Meanwhile the question of independence of the Departments of Mathematics and Physics was becoming mature and was finally realized in 1904, with the contribution of Professor of General Experimental Chemistry Anastasios Christomanos, who had served as Rector (1896-1897). The newly created Departments of Mathematics and Physics formed the first two departments of the School of Physics and Mathematics.

Among the students of I.N. Hadjidakis and K. Stefanos were the following three Professors of the University of Athens:

Nicholas I. Hadjidakis (1872-1942), son of I.N. Hadjidakis, studied mathematics in Athens, Paris, Gottingen and Berlin (where he was born). After serving as a Professor at the Evelpidon Military School (1900-1904), in 1904 he was appointed Professor of Higher Mathematics in the Mathematics Department. During academic years 1913-1914, 1921-1922 and 1931-1932 he was Dean of the School of Physics and Mathematics. He published many papers in Greek and international journals. He also published the following textbooks: Introduction to Analytic Surface Theory (1912), Kinematics of Material Particles (1917), Spherical Trigonometry (1926), Clusters and Complexes of Curves and Surfaces (1929), and Elements of Upper Algebra (1933). N. Hadjidakis authored philosophical works under the pseudonym Zefyros Vradinos. He organized the Balkan Mathematical Congress in 1934, and, together with G. Remoundos founded the Hellenic Mathematical Society in 1918.

George Remoundos (1878-1928) was appointed Professor of Higher Mathematical Analysis in 1912. He taught mainly Differential Calculus, Differential Equations and Function Theory. He served as Dean of the School of Physics and Mathematics during 1916-1917 and 1922-1923, and was a member of the Academy of Athens since its founding in 1926. His books include Theory of Differential Equations (two volumes) and Course in Higher Algebra.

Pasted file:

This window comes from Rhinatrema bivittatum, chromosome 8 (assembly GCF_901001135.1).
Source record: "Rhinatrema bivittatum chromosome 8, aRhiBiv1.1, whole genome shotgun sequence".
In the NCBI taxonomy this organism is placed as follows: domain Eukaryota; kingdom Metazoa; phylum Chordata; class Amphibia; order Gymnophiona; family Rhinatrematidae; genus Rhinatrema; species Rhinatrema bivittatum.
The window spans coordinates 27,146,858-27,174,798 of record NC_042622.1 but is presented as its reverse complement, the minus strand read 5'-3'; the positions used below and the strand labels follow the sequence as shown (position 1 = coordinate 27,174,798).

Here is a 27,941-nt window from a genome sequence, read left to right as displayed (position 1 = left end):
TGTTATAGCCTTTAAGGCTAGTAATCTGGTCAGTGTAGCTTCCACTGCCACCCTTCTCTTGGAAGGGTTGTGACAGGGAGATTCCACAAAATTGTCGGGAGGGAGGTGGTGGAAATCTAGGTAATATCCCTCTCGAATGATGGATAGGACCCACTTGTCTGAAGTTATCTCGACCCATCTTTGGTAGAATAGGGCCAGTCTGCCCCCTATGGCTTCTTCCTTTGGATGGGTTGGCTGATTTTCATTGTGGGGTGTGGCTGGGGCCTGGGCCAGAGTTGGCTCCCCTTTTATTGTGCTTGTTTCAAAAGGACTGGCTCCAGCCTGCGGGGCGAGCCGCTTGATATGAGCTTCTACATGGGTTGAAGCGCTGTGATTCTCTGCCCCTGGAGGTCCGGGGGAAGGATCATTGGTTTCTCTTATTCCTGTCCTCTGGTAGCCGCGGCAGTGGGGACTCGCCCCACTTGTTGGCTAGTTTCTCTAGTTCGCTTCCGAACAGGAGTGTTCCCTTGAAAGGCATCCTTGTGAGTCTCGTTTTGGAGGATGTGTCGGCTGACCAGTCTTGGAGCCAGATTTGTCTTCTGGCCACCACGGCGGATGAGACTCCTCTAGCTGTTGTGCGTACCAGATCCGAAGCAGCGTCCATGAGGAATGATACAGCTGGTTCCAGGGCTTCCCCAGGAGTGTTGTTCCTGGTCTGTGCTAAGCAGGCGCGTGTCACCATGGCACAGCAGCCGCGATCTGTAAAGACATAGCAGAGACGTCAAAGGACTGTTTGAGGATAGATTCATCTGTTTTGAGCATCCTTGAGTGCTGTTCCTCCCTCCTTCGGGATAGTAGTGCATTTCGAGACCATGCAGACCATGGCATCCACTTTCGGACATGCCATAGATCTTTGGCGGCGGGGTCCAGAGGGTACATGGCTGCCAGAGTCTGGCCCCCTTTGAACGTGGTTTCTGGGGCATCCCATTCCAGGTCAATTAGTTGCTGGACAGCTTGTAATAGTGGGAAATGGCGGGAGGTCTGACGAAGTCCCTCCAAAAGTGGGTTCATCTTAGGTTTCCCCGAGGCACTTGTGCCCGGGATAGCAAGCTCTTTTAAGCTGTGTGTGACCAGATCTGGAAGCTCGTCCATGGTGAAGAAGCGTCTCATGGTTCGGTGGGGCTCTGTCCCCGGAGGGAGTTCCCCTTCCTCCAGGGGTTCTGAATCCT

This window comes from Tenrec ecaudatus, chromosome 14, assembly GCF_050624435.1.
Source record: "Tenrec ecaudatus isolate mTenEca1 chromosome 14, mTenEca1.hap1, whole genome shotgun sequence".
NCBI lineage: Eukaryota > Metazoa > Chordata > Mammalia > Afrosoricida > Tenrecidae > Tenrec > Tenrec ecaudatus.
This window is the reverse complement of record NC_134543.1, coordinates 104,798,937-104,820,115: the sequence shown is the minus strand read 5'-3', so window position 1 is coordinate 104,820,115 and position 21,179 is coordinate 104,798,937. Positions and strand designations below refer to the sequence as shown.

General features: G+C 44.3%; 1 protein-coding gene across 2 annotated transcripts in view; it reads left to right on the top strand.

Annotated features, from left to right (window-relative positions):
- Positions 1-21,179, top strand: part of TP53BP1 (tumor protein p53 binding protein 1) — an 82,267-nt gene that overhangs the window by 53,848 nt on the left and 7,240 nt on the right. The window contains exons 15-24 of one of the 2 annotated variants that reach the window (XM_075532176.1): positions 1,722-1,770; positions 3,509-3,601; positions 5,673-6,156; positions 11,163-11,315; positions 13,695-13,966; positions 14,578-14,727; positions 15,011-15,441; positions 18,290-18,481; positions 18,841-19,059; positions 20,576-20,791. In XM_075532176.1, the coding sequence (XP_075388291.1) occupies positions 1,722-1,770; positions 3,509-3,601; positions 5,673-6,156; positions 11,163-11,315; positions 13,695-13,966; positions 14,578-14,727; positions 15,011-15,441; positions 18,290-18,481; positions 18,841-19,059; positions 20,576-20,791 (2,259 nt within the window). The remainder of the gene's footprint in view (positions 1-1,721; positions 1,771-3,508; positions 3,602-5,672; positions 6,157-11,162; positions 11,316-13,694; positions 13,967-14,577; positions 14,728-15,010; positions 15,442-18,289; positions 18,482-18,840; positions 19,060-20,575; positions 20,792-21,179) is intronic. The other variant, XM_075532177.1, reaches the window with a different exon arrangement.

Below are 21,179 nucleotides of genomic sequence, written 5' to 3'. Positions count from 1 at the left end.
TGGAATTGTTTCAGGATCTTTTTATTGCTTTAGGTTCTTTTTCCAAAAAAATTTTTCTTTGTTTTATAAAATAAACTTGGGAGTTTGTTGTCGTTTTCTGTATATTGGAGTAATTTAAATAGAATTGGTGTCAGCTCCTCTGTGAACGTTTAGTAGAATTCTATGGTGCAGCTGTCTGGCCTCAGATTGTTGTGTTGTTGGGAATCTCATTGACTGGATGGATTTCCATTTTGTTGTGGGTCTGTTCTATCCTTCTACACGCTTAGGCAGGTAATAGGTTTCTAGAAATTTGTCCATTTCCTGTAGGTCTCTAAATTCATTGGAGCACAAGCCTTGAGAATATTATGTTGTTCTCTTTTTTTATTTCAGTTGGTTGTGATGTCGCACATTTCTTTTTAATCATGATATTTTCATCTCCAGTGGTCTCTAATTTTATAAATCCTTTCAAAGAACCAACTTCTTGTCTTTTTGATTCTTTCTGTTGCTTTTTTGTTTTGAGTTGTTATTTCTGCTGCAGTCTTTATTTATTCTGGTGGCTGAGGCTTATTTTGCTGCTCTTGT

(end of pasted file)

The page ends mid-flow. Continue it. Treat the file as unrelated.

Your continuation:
Panagiotis Zervos (1878-1953) was appointed Professor of Differential and Integral Calculus in 1917, while also being a Professor of the School of Naval Testing. In the academic year 1923-1924 he was Dean of the School of Physics and Mathematics and in the academic year 1935-1936 he was Rector of the University. In 1946 he was elected a member of the Academy of Athens. Zervos also wrote an interesting book on Infinite Calculus.

Georgios Remoundos (1878-1928) was appointed Professor of Higher Mathematical Analysis in 1912; he taught mainly Differential Calculus, Differential Equations and Function Theory. During 196-17 and 1922-23 he served as Dean of the School of Mathematics and Physics, while he was a member of the Academy of Athens since its foundation in 1926. Among his books are Theory of Differential Equations and Course in Higher Algebra.

Panayotis Zervos (1878-1953) was appointed Professor of Differential and Integral Calculus in 1917, while he also serve as a Professor of the Naval Academy. During 1923-24 he served as Dean of the School of Mathematics and Physics and during 1935-36 he was Rector of the University. In 1946 he was elected as a member of the Academy of Athens. Zervos wrote a textbook on Calculus.

Theodoros Varopoulos (1894-1957) served as a non-permanent Professor between 1929-1931; he was subsequently appointed Professor at the University of Thessaloniki.

A very significant, although short, presence in the Department of Mathematics was that of Constantine Caratheodory (1873-1950), as a Professor of Mathematical Analysis in 1922-23. Caratheodory was a mathematician of the Greek Diaspora and was originally invited by Eleftherios Venizelos to organize the University of Smyrna.

Caratheodory was one of the most influential mathematicians of the twentieth century. He was elected as a member of many Academies of Sciences, such as the Academies of Athens, Berlin, Gottingen, Munich, Bolonia and the Papal Academy of the Vatican. It was a very unfortunate event for the evolution of mathematics in Greece that the situation at the time did not allow a more permanent stay of Caratheodory in the country. However he continued to offer his services to Greece and he was the main author Law no. 5242/1932, according to which the Higher Education Institutions in Greece operated for 50 years.

Before the establishment of independent academic departments under Law no. 1268/1982, Theoretical Mechanics and Astronomy were courses of the Department of Mathematics. Constnantinos Papaioannou (1899-1979) was a Professor of Theoretical Mechanics. During 1952-53 and 1961-62 he served as Dean of the School of Physics and Mathematics, while during his tenure as Rector (1964-65) the Panepistemiopolis campus was founded.

Stavros Plakidis (1893-1992) Demetrios Kotsakis (1909-1986) served as Professors of Astronomy.